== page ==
The Medinas & Landscape of Morocco

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Casablanca

This time around I traveled with the photography group, DPM.  Digital Photo Mentor. DPM is a Canadian outfit run buy 2 professional photographers. I researched quite a bit before I signed up with them and they hit the nail on the head!

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Casablanca

Daniel, as we were introduced to him, was our pro, but it wasn’t too long before Daniel morphed into Danny!

Danny’s photographic skills are innate, his ability to teach and explain were simplistic, and his patience wears long  …  I am a self taught photographer and I shoot strictly manual, I know what I know and I am very comfortable with it, I like to be the one in control … Well, Danny opened my eyes to the beauty of the digital camera.

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Casablanca

A Medina is an old fortified city within a city, typically walled with many narrow and maze-like streets

‘The Medina’s of Morocco have a way of drawing in visitors to explore the labyrinth of alleys, shops, craftsmen, and life itself. While those dark streets, shady characters , and the haggling shopkeepers can be daunting, follow some simple rules and you’ll have a wonderful time in Morocco’s souks and Medina’s.’

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Above is a perfect example of the long and narrow walkways, unfortunately it allows for little natural light. Most times I was shooting with a film speed, or ISO, of 4000 and above, and at times I found it hard to focus in on my subject.  With my new found knowledge I was able to save time fiddling in the dark…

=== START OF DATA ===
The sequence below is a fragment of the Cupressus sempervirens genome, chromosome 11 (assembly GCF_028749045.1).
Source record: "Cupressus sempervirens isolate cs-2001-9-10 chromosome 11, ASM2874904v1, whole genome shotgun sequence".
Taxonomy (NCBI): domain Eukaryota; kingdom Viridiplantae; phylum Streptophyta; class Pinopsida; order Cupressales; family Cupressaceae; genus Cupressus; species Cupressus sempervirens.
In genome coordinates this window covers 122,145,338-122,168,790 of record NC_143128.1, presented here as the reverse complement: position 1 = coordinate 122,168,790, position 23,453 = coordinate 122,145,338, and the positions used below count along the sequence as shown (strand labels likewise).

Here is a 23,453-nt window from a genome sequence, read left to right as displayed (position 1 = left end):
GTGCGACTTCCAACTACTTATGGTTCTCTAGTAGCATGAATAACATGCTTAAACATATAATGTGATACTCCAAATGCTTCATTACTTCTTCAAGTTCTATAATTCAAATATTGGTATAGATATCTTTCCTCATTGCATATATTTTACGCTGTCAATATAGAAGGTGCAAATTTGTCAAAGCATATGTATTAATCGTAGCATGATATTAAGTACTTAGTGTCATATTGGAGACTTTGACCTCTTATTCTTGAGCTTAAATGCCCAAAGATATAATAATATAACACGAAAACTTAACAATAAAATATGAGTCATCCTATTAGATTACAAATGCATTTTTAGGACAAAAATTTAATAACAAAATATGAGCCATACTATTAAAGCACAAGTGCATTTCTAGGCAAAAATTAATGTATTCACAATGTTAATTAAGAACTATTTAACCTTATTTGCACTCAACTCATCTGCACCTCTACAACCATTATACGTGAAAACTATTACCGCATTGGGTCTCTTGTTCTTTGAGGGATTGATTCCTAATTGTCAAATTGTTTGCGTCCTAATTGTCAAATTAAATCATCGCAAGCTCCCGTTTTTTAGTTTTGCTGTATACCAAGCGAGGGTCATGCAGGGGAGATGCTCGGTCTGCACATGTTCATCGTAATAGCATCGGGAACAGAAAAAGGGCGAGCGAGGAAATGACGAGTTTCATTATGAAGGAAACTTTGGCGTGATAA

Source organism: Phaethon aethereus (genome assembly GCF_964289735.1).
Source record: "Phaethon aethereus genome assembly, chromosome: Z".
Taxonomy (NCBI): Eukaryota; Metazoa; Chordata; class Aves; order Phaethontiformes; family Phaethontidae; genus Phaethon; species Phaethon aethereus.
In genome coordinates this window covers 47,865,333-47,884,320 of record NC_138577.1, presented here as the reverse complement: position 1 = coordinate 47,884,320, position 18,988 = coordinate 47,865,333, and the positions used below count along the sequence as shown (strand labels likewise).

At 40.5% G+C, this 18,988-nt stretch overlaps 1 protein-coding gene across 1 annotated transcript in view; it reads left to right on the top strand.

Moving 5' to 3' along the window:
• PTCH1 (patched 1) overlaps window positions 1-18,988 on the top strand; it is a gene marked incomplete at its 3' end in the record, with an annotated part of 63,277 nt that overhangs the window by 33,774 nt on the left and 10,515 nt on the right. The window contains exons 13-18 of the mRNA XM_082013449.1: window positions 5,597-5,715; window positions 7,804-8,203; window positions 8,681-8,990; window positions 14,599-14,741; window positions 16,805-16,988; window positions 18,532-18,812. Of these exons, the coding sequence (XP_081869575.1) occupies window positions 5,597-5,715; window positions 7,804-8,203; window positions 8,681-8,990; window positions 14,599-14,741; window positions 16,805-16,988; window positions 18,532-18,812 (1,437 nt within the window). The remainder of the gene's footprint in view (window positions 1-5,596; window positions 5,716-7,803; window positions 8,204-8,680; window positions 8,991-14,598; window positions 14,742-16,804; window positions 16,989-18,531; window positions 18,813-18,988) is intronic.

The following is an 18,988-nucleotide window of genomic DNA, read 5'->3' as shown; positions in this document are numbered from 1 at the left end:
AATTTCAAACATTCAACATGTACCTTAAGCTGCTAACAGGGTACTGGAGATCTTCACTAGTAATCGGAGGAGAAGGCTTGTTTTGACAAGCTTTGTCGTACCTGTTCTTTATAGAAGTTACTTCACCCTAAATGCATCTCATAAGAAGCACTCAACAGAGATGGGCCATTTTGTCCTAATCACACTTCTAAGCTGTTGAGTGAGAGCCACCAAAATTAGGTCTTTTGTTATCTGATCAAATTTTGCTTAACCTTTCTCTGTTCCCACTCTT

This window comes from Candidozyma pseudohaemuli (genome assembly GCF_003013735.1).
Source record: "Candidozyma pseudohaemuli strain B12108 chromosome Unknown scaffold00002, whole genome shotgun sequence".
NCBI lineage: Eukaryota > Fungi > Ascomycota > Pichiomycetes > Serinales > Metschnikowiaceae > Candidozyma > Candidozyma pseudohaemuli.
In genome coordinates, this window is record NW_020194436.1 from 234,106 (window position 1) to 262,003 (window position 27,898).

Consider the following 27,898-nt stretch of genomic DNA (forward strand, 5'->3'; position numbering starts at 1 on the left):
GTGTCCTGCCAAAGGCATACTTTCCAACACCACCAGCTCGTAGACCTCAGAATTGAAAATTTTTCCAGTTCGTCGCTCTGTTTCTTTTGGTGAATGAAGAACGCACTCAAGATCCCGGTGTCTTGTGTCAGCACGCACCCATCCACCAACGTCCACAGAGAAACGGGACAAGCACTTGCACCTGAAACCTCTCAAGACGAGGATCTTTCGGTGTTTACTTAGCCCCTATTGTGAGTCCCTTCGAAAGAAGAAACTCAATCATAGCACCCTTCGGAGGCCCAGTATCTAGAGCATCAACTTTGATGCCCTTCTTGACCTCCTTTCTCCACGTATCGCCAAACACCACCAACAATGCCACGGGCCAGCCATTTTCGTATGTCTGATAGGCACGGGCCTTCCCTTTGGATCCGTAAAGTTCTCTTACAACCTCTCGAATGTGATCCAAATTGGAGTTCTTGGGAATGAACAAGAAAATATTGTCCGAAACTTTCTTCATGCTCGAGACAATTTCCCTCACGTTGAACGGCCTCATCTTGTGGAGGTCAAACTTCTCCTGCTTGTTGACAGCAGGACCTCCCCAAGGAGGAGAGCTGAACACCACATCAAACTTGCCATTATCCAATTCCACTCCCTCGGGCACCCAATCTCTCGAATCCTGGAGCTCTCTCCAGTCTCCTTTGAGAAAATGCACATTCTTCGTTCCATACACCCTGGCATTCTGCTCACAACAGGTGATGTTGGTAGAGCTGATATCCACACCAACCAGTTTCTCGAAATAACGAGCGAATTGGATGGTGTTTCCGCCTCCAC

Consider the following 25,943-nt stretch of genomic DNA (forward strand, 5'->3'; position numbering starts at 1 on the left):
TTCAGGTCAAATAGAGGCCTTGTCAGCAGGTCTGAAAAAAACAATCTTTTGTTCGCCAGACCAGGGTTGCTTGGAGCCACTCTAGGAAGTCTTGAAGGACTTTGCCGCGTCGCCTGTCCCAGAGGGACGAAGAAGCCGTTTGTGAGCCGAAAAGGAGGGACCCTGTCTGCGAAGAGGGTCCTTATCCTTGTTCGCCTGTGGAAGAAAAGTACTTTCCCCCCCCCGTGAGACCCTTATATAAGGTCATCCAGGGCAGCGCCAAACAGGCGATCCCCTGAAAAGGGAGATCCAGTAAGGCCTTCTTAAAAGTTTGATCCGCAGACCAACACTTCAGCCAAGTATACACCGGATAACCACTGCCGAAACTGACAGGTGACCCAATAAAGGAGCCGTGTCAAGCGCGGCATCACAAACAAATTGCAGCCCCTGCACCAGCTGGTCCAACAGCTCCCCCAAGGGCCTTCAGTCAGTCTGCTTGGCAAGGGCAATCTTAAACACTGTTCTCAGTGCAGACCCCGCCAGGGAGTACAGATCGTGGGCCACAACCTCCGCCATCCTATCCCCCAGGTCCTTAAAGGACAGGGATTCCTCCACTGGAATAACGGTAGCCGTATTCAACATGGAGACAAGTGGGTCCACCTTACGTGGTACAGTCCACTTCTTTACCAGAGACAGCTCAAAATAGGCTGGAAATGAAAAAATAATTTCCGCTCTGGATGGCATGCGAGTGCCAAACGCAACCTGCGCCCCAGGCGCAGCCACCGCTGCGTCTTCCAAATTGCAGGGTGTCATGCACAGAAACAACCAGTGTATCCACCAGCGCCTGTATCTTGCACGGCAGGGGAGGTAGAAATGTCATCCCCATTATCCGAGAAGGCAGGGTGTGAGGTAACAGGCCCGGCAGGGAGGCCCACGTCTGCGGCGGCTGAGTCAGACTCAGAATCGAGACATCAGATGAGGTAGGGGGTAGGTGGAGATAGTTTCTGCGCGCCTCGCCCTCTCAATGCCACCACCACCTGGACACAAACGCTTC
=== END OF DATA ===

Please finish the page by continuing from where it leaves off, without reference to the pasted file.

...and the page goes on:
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Chefchaouen

In the upper right corner you can see the wall that surrounds the old city of Chefchaouen.

Chefchaouen is called the Blue City, and here is why:

‘The color blue is representative of the sky according to Jewish belief. Jewish communities therefore paint things blue and use blue-colored fabrics, especially for prayer mats.

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People believe that the Jewish refugees spread the blue fever to the entire ‘Medina’ in 1930. The practice of painting walls blue was introduced by the Jews to stick to their religious practices. However, older residents say that the majority of the buildings within the Medina used to be white until fairly recently. They stress that only the Jewish part of the Medina used to be painted blue.’  wiki

So there you have it …

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This is a view from my hotel room, you can see the Medina wall on the left hand side.

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‘The second-largest city in Morocco sits in a valley between the Rif and the Middle Atlas Mountains. Whether you’re on a rooftop or a surrounding hillside, the view of minarets among a sea of satellite dishes, more than 13,000 white tombs in the Jewish quarter, and the open, Paris-influenced streets of the Ville Nouvelle illustrate how the passing of time has made its mark on Fez without diminishing its medieval heart.’  Bloomberg

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Fez

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 the white Jewish tombs

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Fez, Morocco from the roof top where they sell the flying carpets…  This shot has a clear view of the Medina wall that surrounds the old city of Fez.